3) The efficacy of stretching either before, during, or after exercise, as a means of avoiding injury, is a contentious issue. I'm not qualified to make a judgement on this.
    4) Periodic rests -- 55 minutes hiking, five minutes sitting -- have helped me maintain overall strength through an entire day of walking.
    5) If knee pain starts while hiking, locking the knees -- ie, not bending them at all -- is a good way to slow down the pain.
    6) If pain continues; rest, elevation, heat, and massage have helped. I personally do NOT like pain-killers, as I consider pain to be a vital message telling me, "You're doing something wrong!" Others will probably recommend taking daily pain killers.
    7) If pain still continues, consult your doctor. My surgery kept me away from backpacking for thirty days, but I have since done over 1000 miles on the A.T., and have no plans to stop. If I had tried to hike through the pain, I might have been permanently on crutches within a few months.
    Last edited by GoldenBear; 08-31-2018 at 21:35.

  6. #6

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    Reduce body weight, pack weight
    Strengthen muscles around knee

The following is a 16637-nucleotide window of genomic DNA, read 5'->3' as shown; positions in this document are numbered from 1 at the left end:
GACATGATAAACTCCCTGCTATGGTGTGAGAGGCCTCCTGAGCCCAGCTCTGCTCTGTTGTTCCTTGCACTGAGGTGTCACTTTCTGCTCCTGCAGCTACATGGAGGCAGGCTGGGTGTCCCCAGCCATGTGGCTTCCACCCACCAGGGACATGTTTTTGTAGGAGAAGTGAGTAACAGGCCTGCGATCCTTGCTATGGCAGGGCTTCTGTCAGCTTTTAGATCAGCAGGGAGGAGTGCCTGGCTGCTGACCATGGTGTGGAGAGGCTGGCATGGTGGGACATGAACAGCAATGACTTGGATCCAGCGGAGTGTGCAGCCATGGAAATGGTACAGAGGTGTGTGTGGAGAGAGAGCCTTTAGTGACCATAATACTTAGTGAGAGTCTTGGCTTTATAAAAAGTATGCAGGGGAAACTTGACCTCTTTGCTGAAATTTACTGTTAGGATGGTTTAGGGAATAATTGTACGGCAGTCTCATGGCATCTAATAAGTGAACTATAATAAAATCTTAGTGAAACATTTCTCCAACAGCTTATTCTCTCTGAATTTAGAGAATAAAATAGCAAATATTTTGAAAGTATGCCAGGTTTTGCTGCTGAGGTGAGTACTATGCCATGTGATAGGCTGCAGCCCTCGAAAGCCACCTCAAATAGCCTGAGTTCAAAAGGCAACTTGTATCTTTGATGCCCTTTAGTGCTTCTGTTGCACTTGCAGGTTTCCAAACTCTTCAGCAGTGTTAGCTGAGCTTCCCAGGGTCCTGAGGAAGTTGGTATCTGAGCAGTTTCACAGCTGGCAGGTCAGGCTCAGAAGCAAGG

Find a quality brace or compression sleeve
    Be gentle descending hills

  7. #7
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    1) Build up slowly and consistently. Strength is you most powerful tool and building up slowly and consistently is key to limiting injury and maximizing strength. Consistency is key to staying strong so you are ready physically when opportunity knocks.

    2) Use trekking poles. Poles may only increase your overall performance by 10 to 30%, but they can reduce the peak knee stress for any given step by huge amounts. 90% of your damage comes from the 10% (actually probably more like 1%) of your knee use that is peak stress. Use those poles.

    3) To my knowledge, there is inconsistent data to support the use of the joint supplements chondroitin and glucosamine. But, in my case and my orthopedic doctors case, we both see significantly reduced knee pain in association with taking chondroitin and glucosamine. So, it's probably worth a try. My personal knee pain improvement has been pretty dramatic after taking it for a while.

    4) Tendon massage can be quite helpful for knees as well as other places (like the achilles). For IT band issues, those painful foam rollers have an excellent reputation. My patellar tendon is to strong to effectively massage by hand, so I massage it using a rolling pin, a broom stick, or my folded up trekking pole working back and forth (not up and down) and massaging to the point of pain and not into pain. The object is to break down the tendon material bit by bit so that it can rebuild under controlled consistent training load and not damage it. I can generally get pretty good results from achilles massage by use of my thumbs or more gentil use of my trekking pole/broom stick, or whatever.